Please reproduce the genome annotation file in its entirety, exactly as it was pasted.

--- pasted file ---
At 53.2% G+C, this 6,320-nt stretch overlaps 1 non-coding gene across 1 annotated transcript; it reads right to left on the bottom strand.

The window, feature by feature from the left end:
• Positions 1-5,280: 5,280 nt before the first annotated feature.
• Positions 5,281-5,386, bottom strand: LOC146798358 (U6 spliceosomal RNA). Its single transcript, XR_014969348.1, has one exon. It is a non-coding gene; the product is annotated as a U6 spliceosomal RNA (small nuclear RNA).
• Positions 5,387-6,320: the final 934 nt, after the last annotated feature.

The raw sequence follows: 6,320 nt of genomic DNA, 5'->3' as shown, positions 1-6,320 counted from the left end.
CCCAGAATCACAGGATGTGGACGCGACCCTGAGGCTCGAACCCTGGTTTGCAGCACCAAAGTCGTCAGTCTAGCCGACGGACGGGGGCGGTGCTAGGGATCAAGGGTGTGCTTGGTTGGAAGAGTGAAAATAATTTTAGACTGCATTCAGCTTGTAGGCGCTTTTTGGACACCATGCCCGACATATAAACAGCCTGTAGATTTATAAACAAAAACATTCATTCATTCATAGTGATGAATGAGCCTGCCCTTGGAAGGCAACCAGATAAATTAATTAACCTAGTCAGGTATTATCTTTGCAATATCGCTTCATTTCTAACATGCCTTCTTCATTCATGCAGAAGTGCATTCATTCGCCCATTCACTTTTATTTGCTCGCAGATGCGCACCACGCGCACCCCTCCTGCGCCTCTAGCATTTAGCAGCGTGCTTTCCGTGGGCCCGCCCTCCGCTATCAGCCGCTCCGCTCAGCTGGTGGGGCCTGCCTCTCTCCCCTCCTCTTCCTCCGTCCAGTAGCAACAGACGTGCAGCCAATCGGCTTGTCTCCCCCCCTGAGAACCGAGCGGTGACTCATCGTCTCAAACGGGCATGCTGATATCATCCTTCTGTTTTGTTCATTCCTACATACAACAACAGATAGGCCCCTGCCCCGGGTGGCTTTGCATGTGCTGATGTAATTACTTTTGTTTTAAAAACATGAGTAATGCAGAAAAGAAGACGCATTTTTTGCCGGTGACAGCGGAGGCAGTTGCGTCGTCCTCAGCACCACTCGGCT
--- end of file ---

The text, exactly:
At 53.2% G+C, this 6,320-nt stretch overlaps 1 non-coding gene across 1 annotated transcript; it reads right to left on the bottom strand.

The window, feature by feature from the left end:
• Positions 1-5,280: 5,280 nt before the first annotated feature.
• Positions 5,281-5,386, bottom strand: LOC146798358 (U6 spliceosomal RNA). Its single transcript, XR_014969348.1, has one exon. It is a non-coding gene; the product is annotated as a U6 spliceosomal RNA (small nuclear RNA).
• Positions 5,387-6,320: the final 934 nt, after the last annotated feature.

The raw sequence follows: 6,320 nt of genomic DNA, 5'->3' as shown, positions 1-6,320 counted from the left end.
CCCAGAATCACAGGATGTGGACGCGACCCTGAGGCTCGAACCCTGGTTTGCAGCACCAAAGTCGTCAGTCTAGCCGACGGACGGGGGCGGTGCTAGGGATCAAGGGTGTGCTTGGTTGGAAGAGTGAAAATAATTTTAGACTGCATTCAGCTTGTAGGCGCTTTTTGGACACCATGCCCGACATATAAACAGCCTGTAGATTTATAAACAAAAACATTCATTCATTCATAGTGATGAATGAGCCTGCCCTTGGAAGGCAACCAGATAAATTAATTAACCTAGTCAGGTATTATCTTTGCAATATCGCTTCATTTCTAACATGCCTTCTTCATTCATGCAGAAGTGCATTCATTCGCCCATTCACTTTTATTTGCTCGCAGATGCGCACCACGCGCACCCCTCCTGCGCCTCTAGCATTTAGCAGCGTGCTTTCCGTGGGCCCGCCCTCCGCTATCAGCCGCTCCGCTCAGCTGGTGGGGCCTGCCTCTCTCCCCTCCTCTTCCTCCGTCCAGTAGCAACAGACGTGCAGCCAATCGGCTTGTCTCCCCCCCTGAGAACCGAGCGGTGACTCATCGTCTCAAACGGGCATGCTGATATCATCCTTCTGTTTTGTTCATTCCTACATACAACAACAGATAGGCCCCTGCCCCGGGTGGCTTTGCATGTGCTGATGTAATTACTTTTGTTTTAAAAACATGAGTAATGCAGAAAAGAAGACGCATTTTTTGCCGGTGACAGCGGAGGCAGTTGCGTCGTCCTCAGCACCACTCGGCT